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Elemental and isotopic assessment for Colombian orchids from a montane cloud forest: a baseline for global environmental change

Díaz-Álvarez, Edison A., Felix, J. David, de la Barrera, Erick
Acta physiologiae plantarum 2019 v.41 no.6 pp. 99
C3 plants, Orchidaceae, air temperature, altitude, anthropogenic activities, atmospheric deposition, carbon, climate change, ecosystems, elemental composition, epiphytes, humidity, land use change, nitrogen, nitrogen content, nutritional status, photosynthesis, stable isotopes, tropical montane cloud forests, Colombia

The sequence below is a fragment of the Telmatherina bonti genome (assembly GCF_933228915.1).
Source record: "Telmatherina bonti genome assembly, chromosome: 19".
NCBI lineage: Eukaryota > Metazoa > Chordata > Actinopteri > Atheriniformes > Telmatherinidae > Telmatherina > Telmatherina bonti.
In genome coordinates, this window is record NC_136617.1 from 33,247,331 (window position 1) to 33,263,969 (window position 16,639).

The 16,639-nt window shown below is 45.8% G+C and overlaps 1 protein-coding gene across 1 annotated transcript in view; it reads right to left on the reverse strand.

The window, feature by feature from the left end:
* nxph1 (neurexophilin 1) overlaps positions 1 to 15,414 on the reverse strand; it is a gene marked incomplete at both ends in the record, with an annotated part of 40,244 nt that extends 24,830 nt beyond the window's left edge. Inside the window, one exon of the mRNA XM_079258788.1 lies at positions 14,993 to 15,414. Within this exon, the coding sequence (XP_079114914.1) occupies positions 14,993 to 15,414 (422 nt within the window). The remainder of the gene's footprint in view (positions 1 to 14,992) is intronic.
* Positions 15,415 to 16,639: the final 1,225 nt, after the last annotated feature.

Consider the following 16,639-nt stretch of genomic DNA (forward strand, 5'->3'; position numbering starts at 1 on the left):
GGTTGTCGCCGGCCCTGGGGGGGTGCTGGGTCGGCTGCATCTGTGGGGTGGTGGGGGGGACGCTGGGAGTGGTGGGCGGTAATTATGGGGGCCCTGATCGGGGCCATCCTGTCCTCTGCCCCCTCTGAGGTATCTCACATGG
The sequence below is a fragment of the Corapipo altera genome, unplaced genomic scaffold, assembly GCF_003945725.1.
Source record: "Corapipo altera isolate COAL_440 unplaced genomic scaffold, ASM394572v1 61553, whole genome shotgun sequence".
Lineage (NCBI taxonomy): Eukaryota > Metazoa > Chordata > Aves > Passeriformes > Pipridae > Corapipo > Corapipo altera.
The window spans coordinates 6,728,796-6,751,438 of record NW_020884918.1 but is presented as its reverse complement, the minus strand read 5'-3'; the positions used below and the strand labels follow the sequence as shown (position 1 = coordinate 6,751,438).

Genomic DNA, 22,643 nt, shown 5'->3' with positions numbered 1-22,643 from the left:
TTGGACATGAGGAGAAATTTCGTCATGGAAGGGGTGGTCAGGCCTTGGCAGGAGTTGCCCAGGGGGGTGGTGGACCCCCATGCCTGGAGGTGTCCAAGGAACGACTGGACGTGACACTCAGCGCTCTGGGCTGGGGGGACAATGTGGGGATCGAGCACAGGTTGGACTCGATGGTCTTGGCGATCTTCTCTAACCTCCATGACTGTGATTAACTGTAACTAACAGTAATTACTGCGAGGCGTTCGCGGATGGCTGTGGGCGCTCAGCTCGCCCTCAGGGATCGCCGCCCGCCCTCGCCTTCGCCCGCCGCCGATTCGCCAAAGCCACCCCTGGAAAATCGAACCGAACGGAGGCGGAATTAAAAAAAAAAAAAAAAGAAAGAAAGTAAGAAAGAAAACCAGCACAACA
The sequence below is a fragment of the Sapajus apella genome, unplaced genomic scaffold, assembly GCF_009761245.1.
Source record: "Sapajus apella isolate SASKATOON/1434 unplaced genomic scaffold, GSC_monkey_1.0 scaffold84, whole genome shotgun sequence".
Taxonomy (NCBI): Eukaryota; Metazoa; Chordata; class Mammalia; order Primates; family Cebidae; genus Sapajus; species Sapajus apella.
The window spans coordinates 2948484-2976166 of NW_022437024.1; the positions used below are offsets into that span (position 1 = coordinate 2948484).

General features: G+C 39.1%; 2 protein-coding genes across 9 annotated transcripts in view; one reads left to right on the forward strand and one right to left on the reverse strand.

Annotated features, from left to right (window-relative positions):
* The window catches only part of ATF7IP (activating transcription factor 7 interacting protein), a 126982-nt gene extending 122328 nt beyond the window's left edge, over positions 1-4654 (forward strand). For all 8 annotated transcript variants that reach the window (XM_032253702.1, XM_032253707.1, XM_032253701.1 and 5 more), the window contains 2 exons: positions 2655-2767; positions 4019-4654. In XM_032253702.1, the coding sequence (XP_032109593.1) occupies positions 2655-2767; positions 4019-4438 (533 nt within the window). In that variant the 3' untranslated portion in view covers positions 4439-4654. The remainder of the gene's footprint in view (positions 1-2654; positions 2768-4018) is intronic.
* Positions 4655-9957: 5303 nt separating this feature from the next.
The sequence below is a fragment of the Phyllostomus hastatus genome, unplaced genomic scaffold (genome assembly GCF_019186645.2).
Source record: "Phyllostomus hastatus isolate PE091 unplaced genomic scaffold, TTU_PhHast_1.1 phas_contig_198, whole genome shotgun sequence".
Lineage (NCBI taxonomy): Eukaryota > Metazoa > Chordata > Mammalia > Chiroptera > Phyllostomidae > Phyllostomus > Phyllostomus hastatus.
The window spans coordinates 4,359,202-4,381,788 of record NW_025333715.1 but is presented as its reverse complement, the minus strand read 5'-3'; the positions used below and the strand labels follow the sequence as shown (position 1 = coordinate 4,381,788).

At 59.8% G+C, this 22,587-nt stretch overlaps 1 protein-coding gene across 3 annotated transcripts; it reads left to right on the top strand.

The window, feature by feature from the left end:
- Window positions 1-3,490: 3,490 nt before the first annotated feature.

Orchidaceae is the largest family of plants, reaching its maximum diversity in Colombia where 4000 species have been registered. One particular ecosystem with high diversity of orchids is the tropical montane cloud forest characterized by high humidity and low air temperatures. However, due to anthropic pressure such as land use change its area has been reduced. This is not the only anthropic disturbance that can affect the continuity of this forest and orchids, climate change and nitrogen deposition also become threats. By means of elemental composition and isotopic measurements of carbon and nitrogen, we determined the photosynthetic pathway for orchids from a tropical cloud forest in Colombia, for which, we also evaluated the nutritional status of nitrogen and its relationship with atmospheric deposition. We found 46 species from 18 genera; of these, 19 species were epiphytic, 9 lithophytic and 18 terrestrials. The carbon content was not significantly different among the species evaluated, averaging 46.4 ± 0.41% (dry weight). In turn, only one terrestrial orchid had a nitrogen content above 2.2%, averaged 1.4 ± 0.07% for the remaining 45 species. The δ¹³C that averaged − 28.1 ± 0.4‰ for 45 species was typical of C₃ plants, while only one species, whose δ¹³C of 18.8‰ can be considered CAM. The δ¹⁵N values for 44 orchids were negative, in total they ranged from − 8.1 to 4.5‰. It can be concluded that the temperatures in this area are not yet high enough to produce a noticeable change in photosynthesis as evidenced by the carbon content of orchids, however, the expected rise would bring harmful consequences for these populations of orchids, especially when considering that these orchids were collected at the highest altitudinal range of the region. Moreover, the rates of nitrogen deposition are not high enough yet to leave a significant signal in the vegetation.